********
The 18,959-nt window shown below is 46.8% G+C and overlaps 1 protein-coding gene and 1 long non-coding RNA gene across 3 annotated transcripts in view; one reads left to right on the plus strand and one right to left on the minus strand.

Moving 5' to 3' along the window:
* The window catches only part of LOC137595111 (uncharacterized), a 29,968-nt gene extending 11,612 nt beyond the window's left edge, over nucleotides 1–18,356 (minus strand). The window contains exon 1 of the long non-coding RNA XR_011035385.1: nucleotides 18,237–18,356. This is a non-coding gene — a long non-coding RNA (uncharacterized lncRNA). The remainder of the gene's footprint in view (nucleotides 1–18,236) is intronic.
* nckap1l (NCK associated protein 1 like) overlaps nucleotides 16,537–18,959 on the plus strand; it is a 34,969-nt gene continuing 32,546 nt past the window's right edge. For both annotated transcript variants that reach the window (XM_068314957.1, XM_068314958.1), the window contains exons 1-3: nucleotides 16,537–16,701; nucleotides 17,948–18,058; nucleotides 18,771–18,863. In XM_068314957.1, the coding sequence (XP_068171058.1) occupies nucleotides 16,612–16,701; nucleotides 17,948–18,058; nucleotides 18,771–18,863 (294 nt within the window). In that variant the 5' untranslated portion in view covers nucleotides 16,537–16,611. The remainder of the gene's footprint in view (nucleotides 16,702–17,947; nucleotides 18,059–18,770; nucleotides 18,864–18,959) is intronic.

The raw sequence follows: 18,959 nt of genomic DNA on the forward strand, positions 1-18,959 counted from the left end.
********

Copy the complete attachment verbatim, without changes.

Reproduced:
The 18,959-nt window shown below is 46.8% G+C and overlaps 1 protein-coding gene and 1 long non-coding RNA gene across 3 annotated transcripts in view; one reads left to right on the plus strand and one right to left on the minus strand.

Moving 5' to 3' along the window:
* The window catches only part of LOC137595111 (uncharacterized), a 29,968-nt gene extending 11,612 nt beyond the window's left edge, over nucleotides 1–18,356 (minus strand). The window contains exon 1 of the long non-coding RNA XR_011035385.1: nucleotides 18,237–18,356. This is a non-coding gene — a long non-coding RNA (uncharacterized lncRNA). The remainder of the gene's footprint in view (nucleotides 1–18,236) is intronic.
* nckap1l (NCK associated protein 1 like) overlaps nucleotides 16,537–18,959 on the plus strand; it is a 34,969-nt gene continuing 32,546 nt past the window's right edge. For both annotated transcript variants that reach the window (XM_068314957.1, XM_068314958.1), the window contains exons 1-3: nucleotides 16,537–16,701; nucleotides 17,948–18,058; nucleotides 18,771–18,863. In XM_068314957.1, the coding sequence (XP_068171058.1) occupies nucleotides 16,612–16,701; nucleotides 17,948–18,058; nucleotides 18,771–18,863 (294 nt within the window). In that variant the 5' untranslated portion in view covers nucleotides 16,537–16,611. The remainder of the gene's footprint in view (nucleotides 16,702–17,947; nucleotides 18,059–18,770; nucleotides 18,864–18,959) is intronic.

The raw sequence follows: 18,959 nt of genomic DNA on the forward strand, positions 1-18,959 counted from the left end.